Posted by Greg Ferrara on September 17, 2014
Earlier today, TCM ran The Asphalt Jungle, the great 1950 noir starring Sterling Hayden, Louis Calhern, Jean Hagen, and an early career making role for Marilyn Monroe. The movie was directed by John Huston, one of the first directors whose career I chose to discover. That is, once a became a full-fledged movie fanatic, certain directors (Orson Welles, David Lean, Federico Fellini) took up a special place in my heart and I decided to see as many of their movies as possible. When I did that with Mr. Huston, the results were spotty at best, eternally frustrating at worst. To this day, John Huston has one of the most indefinable directorial careers out there. For someone seeking out consistency, it was a journey frought with peril.
I first came to John Huston through The Treasure of the Sierra Madre. I believe most people come to Huston through either that or The Maltese Falcon. For me, it was Sierra Madre and when I saw it, all those many years ago, on television complete with periodic commercial interruption, it was so good that seeing it on television with periodic commericial interruption did nothing to diminish its power. I’ve seen it since on every available format, including the big screen, and to say it holds up is to state the painfully obvious. It is, quite simply, one of the best movie of the forties, or, let’s be honest, any decade.
The Treasure of the Sierra Madre was a revelation to me on multiple levels. Having only seen Bogart in Casablanca before that, I had no idea he could play such a weasel so well. Since then, I have seen him play the weasel many times, especially in his pre-star days, and it still strikes me as substantially impressive that Bogart was so willing, so often, to play the weasel after he became a star. Walter Huston was also a revelation with this movie being the first thing I ever saw him in and immediately became a lifelong fan of this amazing actor. The final revelation was the director himself, John Huston. I felt, in my undisciplined, movie buff youth, that the movie hit all the right notes, though I couldn’t say how or when or why. I just knew that I wanted to see more, and soon!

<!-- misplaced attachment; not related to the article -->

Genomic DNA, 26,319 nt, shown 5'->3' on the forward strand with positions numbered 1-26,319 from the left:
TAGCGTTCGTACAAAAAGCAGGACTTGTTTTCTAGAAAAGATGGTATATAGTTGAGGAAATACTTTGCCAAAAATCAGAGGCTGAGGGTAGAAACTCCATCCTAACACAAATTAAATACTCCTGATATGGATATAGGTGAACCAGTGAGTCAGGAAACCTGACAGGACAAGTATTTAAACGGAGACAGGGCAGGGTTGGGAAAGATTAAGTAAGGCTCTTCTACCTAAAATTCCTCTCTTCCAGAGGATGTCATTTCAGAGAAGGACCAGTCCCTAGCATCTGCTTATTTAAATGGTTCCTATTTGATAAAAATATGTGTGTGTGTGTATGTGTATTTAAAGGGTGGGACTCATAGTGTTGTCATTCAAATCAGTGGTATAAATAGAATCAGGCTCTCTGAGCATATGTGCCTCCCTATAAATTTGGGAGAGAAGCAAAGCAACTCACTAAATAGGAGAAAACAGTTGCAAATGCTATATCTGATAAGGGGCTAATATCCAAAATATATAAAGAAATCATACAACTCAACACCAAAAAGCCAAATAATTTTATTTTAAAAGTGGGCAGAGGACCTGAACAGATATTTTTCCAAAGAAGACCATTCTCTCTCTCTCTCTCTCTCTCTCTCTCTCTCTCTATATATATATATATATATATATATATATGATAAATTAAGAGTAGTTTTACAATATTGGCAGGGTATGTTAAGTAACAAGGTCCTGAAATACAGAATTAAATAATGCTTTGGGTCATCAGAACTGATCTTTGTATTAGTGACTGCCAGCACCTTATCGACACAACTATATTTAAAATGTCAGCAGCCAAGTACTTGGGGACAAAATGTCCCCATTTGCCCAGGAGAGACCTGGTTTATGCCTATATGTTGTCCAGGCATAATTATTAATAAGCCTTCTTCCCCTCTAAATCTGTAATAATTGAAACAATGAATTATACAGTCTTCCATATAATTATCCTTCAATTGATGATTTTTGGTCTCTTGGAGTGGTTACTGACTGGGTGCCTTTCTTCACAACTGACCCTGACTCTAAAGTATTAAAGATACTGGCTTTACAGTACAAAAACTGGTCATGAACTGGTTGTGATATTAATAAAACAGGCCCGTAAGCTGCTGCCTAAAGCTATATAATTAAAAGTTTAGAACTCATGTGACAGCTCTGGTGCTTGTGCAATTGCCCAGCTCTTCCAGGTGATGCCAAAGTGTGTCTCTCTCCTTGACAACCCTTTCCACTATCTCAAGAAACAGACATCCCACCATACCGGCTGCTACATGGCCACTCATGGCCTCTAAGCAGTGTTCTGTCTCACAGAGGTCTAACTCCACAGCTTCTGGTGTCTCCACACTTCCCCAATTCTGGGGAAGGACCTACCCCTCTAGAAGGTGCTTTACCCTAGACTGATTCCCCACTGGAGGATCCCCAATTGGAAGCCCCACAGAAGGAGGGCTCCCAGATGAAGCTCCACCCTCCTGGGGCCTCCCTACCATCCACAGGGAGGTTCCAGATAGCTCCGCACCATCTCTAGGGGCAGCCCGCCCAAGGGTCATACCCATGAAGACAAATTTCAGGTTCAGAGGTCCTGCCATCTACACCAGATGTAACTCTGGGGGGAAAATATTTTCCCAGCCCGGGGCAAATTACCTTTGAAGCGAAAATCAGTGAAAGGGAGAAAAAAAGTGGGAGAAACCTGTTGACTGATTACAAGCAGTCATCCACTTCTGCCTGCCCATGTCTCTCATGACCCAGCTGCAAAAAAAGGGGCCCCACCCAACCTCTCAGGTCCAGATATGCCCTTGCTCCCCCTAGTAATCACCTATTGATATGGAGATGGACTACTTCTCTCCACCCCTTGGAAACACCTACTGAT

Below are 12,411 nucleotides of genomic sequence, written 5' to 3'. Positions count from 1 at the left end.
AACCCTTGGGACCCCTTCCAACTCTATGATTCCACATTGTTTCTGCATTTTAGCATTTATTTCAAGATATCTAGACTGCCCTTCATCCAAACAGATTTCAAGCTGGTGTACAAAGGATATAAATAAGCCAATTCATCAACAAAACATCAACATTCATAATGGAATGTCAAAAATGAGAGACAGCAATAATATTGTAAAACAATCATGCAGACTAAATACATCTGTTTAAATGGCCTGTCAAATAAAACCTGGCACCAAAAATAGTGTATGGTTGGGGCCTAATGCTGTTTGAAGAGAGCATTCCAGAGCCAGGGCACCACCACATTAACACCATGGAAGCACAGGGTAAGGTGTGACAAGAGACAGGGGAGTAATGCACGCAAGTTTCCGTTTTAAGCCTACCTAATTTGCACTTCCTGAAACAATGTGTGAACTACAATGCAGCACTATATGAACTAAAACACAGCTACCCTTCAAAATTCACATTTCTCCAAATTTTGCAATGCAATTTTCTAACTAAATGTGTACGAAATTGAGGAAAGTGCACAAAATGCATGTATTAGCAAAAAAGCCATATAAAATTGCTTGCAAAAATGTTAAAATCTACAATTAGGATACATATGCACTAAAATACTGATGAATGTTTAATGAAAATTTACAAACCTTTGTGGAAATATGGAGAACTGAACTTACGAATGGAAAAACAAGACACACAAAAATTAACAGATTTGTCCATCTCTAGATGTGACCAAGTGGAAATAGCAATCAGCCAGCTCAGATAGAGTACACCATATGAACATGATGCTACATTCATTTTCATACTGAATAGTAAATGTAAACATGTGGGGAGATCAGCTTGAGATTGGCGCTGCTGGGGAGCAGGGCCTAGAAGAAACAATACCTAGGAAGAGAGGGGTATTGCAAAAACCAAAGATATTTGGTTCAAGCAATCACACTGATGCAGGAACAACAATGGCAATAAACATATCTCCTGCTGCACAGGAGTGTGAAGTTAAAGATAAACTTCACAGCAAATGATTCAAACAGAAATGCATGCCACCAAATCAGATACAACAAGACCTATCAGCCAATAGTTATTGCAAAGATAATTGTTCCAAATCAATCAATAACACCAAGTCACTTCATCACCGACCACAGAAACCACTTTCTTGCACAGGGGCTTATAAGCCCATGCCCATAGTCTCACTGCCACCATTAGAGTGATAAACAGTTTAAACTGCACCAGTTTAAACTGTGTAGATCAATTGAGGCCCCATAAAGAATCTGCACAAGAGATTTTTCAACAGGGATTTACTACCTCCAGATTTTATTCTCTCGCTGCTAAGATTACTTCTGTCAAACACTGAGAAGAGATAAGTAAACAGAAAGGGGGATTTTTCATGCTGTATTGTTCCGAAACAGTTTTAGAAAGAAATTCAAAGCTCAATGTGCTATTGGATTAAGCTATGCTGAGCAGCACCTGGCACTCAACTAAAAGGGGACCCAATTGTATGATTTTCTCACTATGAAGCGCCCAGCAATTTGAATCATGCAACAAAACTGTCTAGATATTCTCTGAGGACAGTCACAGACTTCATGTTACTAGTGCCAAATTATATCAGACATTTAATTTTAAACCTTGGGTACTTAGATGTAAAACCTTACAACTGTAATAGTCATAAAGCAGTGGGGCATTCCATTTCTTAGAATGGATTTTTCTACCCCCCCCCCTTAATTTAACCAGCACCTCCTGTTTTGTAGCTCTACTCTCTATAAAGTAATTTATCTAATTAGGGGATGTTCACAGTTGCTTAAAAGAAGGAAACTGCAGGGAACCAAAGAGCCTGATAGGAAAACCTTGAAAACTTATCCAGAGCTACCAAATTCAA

I caught The Maltese Falcon next and, well, what can I say? I thought it even better and would place on a short list of the greatest films I’ve ever seen. When people complain about How Green was My Valley beating out Citizen Kane that year (1941, and for the record, I like Valley quite a lot), I always think, “And The Maltese Falcon! Don’t forget about The Maltese Falcon!”
Then came the hit or miss years of my John Huston discovery. There was Moby Dick which even before reading the book left me cold but after reading the book, I was aghast. Then, thanks to early cable, I had the great misfortune of catching Victory, Phobia, and Annie which had me thinking maybe I was all wrong about this Huston guy. Maybe I should pick another director because this later stuff had a real stench to it. It seemed crazy to me that the same person that directed those two masterpieces could also be responsible for such dreck. By this point I was reading as much criticism as I could (which, naturally, meant that I was parroting it as well) and Andrew Sarris seemed to be dismissive of Huston and perhaps I was starting to understand why. But then the other movies started to stack up: The African Queen, Beat the Devil, Key Largo, and The Asphalt Jungle. And then I saw two of the best movies of the seventies and both were directed by Huston: Fat City and The Man Who Would be King.
It’s true that for around ten years, after The Misfits and before Fat City, he directed very little of interest (though, I don’t care what anyone says, I love Reflections in the Golden Eye) but when I saw Fat City, I knew this couldn’t be the work of someone just competently stumbling along, as Sarris would have me believe. And The Man Who Would be King remains one of the most rousing and darkest adventures I’ve ever seen. In fact, all of Huston’s greatest works have in common a sinister quality just below the surface. He directs his movies and characters in such a way that even the heroes seem untrustworthy, corrupted. One of his best, even though his experiences with it caused him a lifetime of regret, is The Red Badge of Courage. It is so simply and powerfully told that even in its heavily edited form, I prefer it to the classic novel on which it was based.
By the time I’d seen these masterworks, Huston had started to release more, like Under the Volcano, Prizzi’s Honor, and The Dead. I saw them all and liked them (Prizzi’s Honor the least, despite its praise) and felt a real loss when he died. I had finally come to know him and his works and then he left. Same with Welles, Lean, and Fellini. In the end, I ended up where I started; believing that Huston was a great filmmaker and that any one of his best movies could definitely be ranked among cinema’s best with little to no pushback. Beat the Devil shows here at TCM in early October but if you have the time and the resources, I recommend seeing any one of the favorites I mentioned here today.
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